mutek 09

Variable Frame Rate: Multimedia Performance at MUTEK 2009
By Greg J. Smith on Wednesday, June 3rd, 2009 at 3:00 pm.
EXTERN_0000.jpg Image: SND (Photo: basic_sounds)
It is understandable that we sometimes overlook the surge of innovation and experimentation that has taken place within live musical performance over the last decade. A culture obsessed with emerging channels of distribution and incremental software upgrades is almost predisposed to overlook the virtuosity (or lack thereof) that drives live performance. A pertinent frame of reference in considering evolving paradigms in musical performance is the MUTEK festival, a progressive electronic music summit that takes place in Montreal each spring. Launched in 2000, and having just celebrated their tenth anniversary this past week, MUTEK has consistently programmed dynamic lineups of luminaries representing various facets of global house, techno and experimental music communities. The festival has cultivated an idiosyncratic identity that references the pulse and dense revelry of the after hours scene while also showcasing more amorphous, adventurous multimedia and gallery-oriented projects. In addition to positioning Montreal as a key node within international electronic music networks, MUTEK has developed into a platform for showcasing integrated audio-visual performance.

EXTERN_0001.jpg Image: The Fun Years (Photo: watchlooksee)
A/VISIONS is the title of a MUTEK programming stream dedicated to multimedia performance. The 2009 edition of the festival featured four A/VISIONS events with an artist roster that included Jaki Liebezeit & Burnt Friedman, The Fun Years, Herman Kolgen, Martin Tétreault & Michel Langevin and a label showcase by raster-noton records. There was tremendous variety amongst these performances and each offered strategies for foregrounding video and animation in a live music context. Sound design driven video, real-time visualization and retro lighting were all employed to offer an alternative visual focus to the stock gestures associated with live computer music – knob twisting and multi-touching (an inventory of actions that Julien Roy of Artificiel sardonically described as “sophisticated cheerleading”). Some specific examples:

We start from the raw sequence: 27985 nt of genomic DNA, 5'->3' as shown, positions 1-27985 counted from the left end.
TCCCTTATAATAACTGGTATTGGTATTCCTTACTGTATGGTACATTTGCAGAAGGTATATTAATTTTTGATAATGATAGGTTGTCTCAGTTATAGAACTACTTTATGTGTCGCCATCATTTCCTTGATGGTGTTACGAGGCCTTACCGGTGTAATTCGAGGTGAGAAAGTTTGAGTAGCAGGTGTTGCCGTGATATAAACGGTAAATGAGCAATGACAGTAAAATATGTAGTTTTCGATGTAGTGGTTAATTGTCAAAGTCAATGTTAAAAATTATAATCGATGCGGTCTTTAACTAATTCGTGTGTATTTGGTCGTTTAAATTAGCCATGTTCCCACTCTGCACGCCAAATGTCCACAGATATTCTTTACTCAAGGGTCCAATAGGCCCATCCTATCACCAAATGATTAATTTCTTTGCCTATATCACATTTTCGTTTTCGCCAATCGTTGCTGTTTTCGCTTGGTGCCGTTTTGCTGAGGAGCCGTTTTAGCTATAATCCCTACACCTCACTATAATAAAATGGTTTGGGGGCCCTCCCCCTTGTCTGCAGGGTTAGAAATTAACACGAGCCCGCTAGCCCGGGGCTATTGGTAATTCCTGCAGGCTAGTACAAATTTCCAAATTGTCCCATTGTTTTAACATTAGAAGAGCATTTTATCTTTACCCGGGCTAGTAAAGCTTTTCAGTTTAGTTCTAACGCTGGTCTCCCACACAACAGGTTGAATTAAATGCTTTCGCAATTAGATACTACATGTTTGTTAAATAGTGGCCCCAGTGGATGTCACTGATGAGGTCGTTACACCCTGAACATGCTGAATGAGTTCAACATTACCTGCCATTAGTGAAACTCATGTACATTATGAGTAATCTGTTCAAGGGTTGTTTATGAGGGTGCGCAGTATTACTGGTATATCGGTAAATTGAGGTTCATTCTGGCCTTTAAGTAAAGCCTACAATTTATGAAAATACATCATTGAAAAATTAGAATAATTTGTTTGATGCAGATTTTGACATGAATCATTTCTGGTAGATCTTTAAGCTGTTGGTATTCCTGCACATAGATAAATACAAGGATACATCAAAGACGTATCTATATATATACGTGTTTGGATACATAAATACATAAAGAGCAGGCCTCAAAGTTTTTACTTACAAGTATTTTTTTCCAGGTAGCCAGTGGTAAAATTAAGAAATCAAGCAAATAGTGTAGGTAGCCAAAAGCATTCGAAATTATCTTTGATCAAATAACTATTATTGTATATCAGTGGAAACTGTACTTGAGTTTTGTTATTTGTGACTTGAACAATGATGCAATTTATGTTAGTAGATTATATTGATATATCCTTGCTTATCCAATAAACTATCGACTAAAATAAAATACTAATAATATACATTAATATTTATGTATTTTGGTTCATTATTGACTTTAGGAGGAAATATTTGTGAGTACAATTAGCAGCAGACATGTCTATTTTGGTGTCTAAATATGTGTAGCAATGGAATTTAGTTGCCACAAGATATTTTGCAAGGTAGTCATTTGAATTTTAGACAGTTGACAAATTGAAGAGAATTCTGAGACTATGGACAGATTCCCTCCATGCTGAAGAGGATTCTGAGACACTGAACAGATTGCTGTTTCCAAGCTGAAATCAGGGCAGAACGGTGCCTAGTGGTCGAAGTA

• Cologne minimalist Wolfgang Voigt presented his brooding Gas project as if it were a feature length film (directed by collaborator Petra Hollenbach). Voight’s somber manipulations of Mahler and Wagner were accompanied by an eternal zoom into abstract imagery derived from an extensive, thematic photo archive. The resulting experience offered an uneasy descent into the depths of a charged, mythical Black Forest.
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